Friday, 7 December 2012

The only thing Starbucks has done wrong is offering to pay more tax than it needs to

Starbucks purveys mildly overpriced hot beverages and sweetmeats to middle class folk in fairly pleasant surroundings. In order to do this, it has opened over 760 coffee shops in UK high streets at a time when the high street is dying on its feet, while employing thousands of staff at a time of high unemployment. Like any successful business, it employs an A-team of psycho-nutter-bastard accountants whose job is to make sure that the company pays as little tax as possible while not breaking the law.

Judging by the treatment the company receives from politicians, trade unions, left-wing pressure groups and the scum-sucking hooligans of the anti-capitalism “movement”, you’d think their core business was selling heroin to minors.

There seems to be an unwritten rule whenever two or more crusties are gathered together in order to whine about the cosmic unfairness of people who work for a living having more stuff than them, a Starbucks window will be smashed. Trade Unions – who know as much about creating wealth and jobs as I do about nuclear physics – hold demonstrations because, while the company pays above minimum wage, it doesn’t pay the unions’ living wage – a sort of left-wing Platonic ideal wage, unrelated to the world in which the rest of us live, where businesses try to make profits (for any trade unionists or bankers reading this, that's where you make more money than you spend - tricky concept, I know).

As for all the nonsense about exploiting the Third World, well, first, countries which belong to the EU should really shut up about this, given that restrictive trade policies and an obsession with climate change are doing so much to keep the third worlders poor. Second, what looks like exploitation to a Western liberal is often the difference between making a living and starving to death for a family producing coffee. Third, Starbucks is the main buyer of Fair Trade Coffee in the United States (although, inevitably, bleeding hearts who get their kicks out of making sure that victims stay victims bleat that the company should buy more FTC).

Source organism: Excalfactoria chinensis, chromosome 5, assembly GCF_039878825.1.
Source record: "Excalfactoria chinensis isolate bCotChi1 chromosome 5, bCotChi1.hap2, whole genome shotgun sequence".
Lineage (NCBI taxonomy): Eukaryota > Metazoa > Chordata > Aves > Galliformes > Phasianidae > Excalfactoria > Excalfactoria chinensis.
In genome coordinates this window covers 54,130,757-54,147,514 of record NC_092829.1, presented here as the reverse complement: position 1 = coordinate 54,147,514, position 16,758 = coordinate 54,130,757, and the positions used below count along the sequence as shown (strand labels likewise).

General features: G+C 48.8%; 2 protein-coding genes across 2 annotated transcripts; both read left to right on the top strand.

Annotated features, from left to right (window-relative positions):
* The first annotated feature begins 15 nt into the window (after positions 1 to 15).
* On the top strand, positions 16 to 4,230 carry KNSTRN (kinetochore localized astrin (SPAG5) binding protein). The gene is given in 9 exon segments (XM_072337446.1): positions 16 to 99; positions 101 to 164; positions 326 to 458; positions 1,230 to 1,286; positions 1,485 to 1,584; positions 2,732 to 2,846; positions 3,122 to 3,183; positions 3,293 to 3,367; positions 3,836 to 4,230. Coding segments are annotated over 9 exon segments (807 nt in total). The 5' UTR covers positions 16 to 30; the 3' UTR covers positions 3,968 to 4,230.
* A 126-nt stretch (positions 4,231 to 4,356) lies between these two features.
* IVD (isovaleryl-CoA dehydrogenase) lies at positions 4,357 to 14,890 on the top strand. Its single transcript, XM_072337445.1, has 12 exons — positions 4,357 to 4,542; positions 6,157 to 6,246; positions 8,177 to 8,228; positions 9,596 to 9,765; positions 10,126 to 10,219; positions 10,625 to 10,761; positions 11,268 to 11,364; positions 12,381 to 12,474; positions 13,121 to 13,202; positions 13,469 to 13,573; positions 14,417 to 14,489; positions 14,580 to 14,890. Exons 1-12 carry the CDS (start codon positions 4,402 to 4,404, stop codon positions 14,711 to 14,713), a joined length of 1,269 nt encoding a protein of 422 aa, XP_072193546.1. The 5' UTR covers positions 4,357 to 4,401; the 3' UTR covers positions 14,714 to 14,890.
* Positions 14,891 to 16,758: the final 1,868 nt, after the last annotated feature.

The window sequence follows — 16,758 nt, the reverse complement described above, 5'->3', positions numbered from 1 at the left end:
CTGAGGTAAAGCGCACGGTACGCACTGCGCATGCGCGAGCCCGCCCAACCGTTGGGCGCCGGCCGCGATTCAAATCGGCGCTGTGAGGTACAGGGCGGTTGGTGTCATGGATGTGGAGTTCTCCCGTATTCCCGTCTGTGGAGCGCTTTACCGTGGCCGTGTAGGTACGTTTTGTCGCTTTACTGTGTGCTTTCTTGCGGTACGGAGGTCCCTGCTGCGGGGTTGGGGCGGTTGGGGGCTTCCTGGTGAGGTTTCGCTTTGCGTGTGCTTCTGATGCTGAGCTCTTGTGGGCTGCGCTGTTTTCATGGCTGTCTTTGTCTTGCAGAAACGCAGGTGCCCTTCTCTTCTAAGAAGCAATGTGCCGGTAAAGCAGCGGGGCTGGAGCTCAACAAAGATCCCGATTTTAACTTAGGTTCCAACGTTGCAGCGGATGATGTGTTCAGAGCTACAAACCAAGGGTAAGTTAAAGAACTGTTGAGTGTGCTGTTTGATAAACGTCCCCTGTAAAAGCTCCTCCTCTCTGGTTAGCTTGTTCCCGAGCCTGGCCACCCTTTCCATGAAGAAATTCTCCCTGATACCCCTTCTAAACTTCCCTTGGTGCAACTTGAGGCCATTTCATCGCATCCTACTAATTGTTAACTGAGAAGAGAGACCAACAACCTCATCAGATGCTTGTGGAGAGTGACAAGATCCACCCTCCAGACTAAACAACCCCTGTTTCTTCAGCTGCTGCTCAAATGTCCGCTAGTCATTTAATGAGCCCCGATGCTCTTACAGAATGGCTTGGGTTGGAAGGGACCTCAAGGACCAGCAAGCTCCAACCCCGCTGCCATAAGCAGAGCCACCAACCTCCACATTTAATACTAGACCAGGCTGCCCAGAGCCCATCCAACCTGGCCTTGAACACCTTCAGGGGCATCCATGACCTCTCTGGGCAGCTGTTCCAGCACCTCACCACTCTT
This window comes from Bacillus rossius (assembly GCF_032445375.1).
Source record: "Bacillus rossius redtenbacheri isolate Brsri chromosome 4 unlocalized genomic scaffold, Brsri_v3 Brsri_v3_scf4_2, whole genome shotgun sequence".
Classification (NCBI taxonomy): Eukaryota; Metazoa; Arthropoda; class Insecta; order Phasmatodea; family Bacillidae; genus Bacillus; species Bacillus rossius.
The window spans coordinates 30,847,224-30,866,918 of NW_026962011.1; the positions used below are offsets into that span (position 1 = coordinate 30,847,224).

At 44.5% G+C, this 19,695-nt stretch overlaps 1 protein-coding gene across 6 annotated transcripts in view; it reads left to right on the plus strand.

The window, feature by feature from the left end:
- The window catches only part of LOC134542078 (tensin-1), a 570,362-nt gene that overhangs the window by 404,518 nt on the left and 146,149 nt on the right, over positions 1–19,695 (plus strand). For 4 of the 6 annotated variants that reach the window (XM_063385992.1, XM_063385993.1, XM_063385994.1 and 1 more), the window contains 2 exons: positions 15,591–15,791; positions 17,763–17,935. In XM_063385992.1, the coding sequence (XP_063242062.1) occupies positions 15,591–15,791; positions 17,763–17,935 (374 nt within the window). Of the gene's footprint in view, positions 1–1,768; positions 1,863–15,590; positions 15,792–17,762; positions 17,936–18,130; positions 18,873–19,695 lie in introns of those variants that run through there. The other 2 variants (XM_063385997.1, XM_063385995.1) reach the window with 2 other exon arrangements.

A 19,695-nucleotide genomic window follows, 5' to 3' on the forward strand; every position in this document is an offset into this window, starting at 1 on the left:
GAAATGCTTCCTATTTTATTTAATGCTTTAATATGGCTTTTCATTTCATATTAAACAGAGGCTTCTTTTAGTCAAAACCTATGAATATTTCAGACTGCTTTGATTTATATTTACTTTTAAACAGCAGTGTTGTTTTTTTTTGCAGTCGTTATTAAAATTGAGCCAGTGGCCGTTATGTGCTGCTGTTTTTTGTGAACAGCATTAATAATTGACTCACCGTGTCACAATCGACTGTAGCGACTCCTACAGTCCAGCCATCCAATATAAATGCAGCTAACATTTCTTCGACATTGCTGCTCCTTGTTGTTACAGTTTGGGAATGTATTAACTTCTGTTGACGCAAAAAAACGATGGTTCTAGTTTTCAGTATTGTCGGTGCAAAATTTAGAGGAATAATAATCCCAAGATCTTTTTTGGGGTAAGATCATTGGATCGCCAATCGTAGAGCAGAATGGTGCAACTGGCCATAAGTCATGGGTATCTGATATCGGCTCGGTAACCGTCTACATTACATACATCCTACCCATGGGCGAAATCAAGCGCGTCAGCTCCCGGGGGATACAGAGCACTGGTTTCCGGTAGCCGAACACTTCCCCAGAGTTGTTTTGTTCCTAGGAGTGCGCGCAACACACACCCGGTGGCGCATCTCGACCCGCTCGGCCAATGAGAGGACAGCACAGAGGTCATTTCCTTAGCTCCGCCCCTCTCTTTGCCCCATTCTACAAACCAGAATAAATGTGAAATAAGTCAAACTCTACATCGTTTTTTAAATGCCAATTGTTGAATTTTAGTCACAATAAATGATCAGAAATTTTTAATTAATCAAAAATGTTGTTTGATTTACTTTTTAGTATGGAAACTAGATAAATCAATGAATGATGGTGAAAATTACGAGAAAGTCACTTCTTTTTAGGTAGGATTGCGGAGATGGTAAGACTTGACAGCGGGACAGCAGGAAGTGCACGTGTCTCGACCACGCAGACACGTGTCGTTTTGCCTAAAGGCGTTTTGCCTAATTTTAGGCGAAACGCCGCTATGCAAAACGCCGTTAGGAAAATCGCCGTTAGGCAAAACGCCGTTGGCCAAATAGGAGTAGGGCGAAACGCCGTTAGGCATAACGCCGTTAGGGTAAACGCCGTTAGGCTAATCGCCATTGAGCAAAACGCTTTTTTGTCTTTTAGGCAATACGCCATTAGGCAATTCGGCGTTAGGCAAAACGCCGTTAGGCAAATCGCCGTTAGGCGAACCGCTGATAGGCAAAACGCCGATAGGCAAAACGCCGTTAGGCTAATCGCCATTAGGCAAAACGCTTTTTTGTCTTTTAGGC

When it comes to tax, it’s simple enough. Not the tax system, of course, which is evidently incomprehensible – it’s the principle that’s simple. As a capitalistic enterprise, Starbucks shouldn’t pay more tax than it needs to. If it hasn’t paid the tax it’s legally liable for, it should be clobbered and fined. If it has observed the law, it has nothing to apologise for. If the government doesn’t like the fact that Starbucks is able legally to avoid paying as much tax as the government would like it to pay – the government should change the rules, rather than resort to moral blackmail.

The only reason Starbucks has – pathetically – agreed to stump up £20m in corporation tax over the next two years is to avoid its stores being boycotted by Britons having one of their sporadic outbursts of moral outrage over the evils of business. I just hope Amazon and Google ignore the whole furore and go on paying the least amount of tax they have to pay – on the basis that corporation tax is as unfair and counter-productive and immoral as death duties, and that the government will only go and waste it on something as silly as helping poor countries produce “green” (i.e. expensive and useless) energy or on tarting up the Old Street roundabout (I mean, for God’s sake!).

The only thing I really object to about Starbucks is that they’ve turned buying a simple cup of coffee into a sort of extended SATs test. As for their bizarre decision earlier this year to publicly endorse gay marriage – any more of that sort of nonsense and I’d be tempted to boycott them myself. 

6 comments:

  1. A very sensible post. Appreciated.

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  2. Where will it all end?

    I'm glad you ask.

    GAAR.

    It goes without saying but I'll say it anyway that that stands for General Anti-Abuse Rule, please see HM Treasury.

    If the parliamentary draftsmen could specify loophole-free corporation tax laws, they would. They can't.